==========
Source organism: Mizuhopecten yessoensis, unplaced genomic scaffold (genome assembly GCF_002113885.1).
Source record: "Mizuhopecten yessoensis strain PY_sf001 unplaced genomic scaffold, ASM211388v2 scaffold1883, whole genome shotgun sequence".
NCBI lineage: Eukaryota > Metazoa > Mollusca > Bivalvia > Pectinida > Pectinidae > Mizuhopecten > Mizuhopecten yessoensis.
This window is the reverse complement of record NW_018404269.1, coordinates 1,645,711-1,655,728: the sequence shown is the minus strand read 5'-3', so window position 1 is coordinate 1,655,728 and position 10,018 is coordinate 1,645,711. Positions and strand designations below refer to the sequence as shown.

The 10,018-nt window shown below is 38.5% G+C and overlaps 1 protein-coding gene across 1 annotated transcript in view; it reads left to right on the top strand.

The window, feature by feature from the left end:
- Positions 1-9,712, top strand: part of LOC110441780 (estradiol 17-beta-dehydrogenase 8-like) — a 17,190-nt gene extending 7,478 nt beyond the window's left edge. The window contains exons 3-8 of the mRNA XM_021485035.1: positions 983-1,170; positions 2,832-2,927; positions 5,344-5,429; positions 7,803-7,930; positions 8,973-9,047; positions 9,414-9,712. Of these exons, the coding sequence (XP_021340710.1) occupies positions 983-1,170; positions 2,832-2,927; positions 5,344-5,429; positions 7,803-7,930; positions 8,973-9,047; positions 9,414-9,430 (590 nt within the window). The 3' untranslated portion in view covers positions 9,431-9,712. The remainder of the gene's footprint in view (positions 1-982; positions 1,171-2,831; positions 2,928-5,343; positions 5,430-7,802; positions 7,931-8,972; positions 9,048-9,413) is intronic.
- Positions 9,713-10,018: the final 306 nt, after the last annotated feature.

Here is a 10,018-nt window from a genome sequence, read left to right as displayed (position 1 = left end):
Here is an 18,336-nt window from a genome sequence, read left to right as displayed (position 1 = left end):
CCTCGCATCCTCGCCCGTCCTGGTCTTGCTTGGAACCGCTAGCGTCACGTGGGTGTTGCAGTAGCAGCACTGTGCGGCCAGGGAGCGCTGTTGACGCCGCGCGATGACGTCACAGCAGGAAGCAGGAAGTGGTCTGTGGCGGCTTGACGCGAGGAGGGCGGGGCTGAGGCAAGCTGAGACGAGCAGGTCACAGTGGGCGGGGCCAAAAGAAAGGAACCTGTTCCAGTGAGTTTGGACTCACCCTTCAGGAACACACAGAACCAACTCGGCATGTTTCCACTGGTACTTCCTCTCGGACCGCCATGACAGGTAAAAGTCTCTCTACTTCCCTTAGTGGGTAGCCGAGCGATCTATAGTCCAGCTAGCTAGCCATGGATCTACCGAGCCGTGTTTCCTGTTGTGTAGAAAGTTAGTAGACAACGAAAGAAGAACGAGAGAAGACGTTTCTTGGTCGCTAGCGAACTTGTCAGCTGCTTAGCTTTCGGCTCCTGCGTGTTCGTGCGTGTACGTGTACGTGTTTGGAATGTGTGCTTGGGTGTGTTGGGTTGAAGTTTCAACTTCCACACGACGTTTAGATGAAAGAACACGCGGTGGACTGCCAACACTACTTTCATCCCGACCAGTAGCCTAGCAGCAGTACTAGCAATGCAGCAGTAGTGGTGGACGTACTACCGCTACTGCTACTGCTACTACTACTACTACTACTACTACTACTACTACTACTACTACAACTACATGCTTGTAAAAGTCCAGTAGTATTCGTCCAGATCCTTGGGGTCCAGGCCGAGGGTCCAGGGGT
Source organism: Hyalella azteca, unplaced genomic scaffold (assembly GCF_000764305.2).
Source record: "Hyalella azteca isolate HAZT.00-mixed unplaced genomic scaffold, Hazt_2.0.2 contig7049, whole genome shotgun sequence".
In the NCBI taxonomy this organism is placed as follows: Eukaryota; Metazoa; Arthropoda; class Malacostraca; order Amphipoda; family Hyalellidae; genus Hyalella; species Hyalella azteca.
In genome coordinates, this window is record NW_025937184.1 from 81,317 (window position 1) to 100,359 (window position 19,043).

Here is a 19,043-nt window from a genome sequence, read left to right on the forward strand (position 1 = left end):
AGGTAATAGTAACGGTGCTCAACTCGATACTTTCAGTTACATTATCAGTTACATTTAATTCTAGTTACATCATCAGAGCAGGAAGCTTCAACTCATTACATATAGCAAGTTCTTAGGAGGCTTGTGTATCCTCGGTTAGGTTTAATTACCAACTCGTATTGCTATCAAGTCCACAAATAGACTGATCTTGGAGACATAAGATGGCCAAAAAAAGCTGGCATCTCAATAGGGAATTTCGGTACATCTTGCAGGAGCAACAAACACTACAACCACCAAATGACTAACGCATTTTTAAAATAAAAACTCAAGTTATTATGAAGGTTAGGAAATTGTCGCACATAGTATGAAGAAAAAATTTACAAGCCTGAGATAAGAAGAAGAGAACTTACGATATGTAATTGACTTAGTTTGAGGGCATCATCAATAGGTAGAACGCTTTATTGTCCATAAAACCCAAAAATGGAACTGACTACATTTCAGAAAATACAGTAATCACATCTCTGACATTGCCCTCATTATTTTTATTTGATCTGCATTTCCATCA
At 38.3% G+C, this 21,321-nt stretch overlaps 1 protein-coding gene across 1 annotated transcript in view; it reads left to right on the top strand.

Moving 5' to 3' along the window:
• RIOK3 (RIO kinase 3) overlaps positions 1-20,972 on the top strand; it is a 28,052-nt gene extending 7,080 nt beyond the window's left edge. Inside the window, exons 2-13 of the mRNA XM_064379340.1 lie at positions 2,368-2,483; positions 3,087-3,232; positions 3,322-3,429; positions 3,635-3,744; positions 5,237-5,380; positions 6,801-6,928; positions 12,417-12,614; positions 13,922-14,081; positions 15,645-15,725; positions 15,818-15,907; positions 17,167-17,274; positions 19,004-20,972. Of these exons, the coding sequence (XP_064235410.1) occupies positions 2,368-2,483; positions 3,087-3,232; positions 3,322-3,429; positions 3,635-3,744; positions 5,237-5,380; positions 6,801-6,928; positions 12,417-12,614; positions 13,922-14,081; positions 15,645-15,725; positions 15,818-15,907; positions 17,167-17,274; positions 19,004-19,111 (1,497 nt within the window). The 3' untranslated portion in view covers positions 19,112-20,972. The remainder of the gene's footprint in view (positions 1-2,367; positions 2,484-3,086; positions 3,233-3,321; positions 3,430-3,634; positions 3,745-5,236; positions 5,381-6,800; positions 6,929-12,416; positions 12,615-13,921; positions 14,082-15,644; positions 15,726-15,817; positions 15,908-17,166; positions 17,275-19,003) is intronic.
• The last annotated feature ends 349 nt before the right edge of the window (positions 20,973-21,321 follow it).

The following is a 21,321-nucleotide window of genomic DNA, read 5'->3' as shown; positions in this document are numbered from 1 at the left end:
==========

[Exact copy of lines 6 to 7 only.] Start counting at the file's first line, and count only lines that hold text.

The window, feature by feature from the left end:
- Positions 1-9,712, top strand: part of LOC110441780 (estradiol 17-beta-dehydrogenase 8-like) — a 17,190-nt gene extending 7,478 nt beyond the window's left edge. The window contains exons 3-8 of the mRNA XM_021485035.1: positions 983-1,170; positions 2,832-2,927; positions 5,344-5,429; positions 7,803-7,930; positions 8,973-9,047; positions 9,414-9,712. Of these exons, the coding sequence (XP_021340710.1) occupies positions 983-1,170; positions 2,832-2,927; positions 5,344-5,429; positions 7,803-7,930; positions 8,973-9,047; positions 9,414-9,430 (590 nt within the window). The 3' untranslated portion in view covers positions 9,431-9,712. The remainder of the gene's footprint in view (positions 1-982; positions 1,171-2,831; positions 2,928-5,343; positions 5,430-7,802; positions 7,931-8,972; positions 9,048-9,413) is intronic.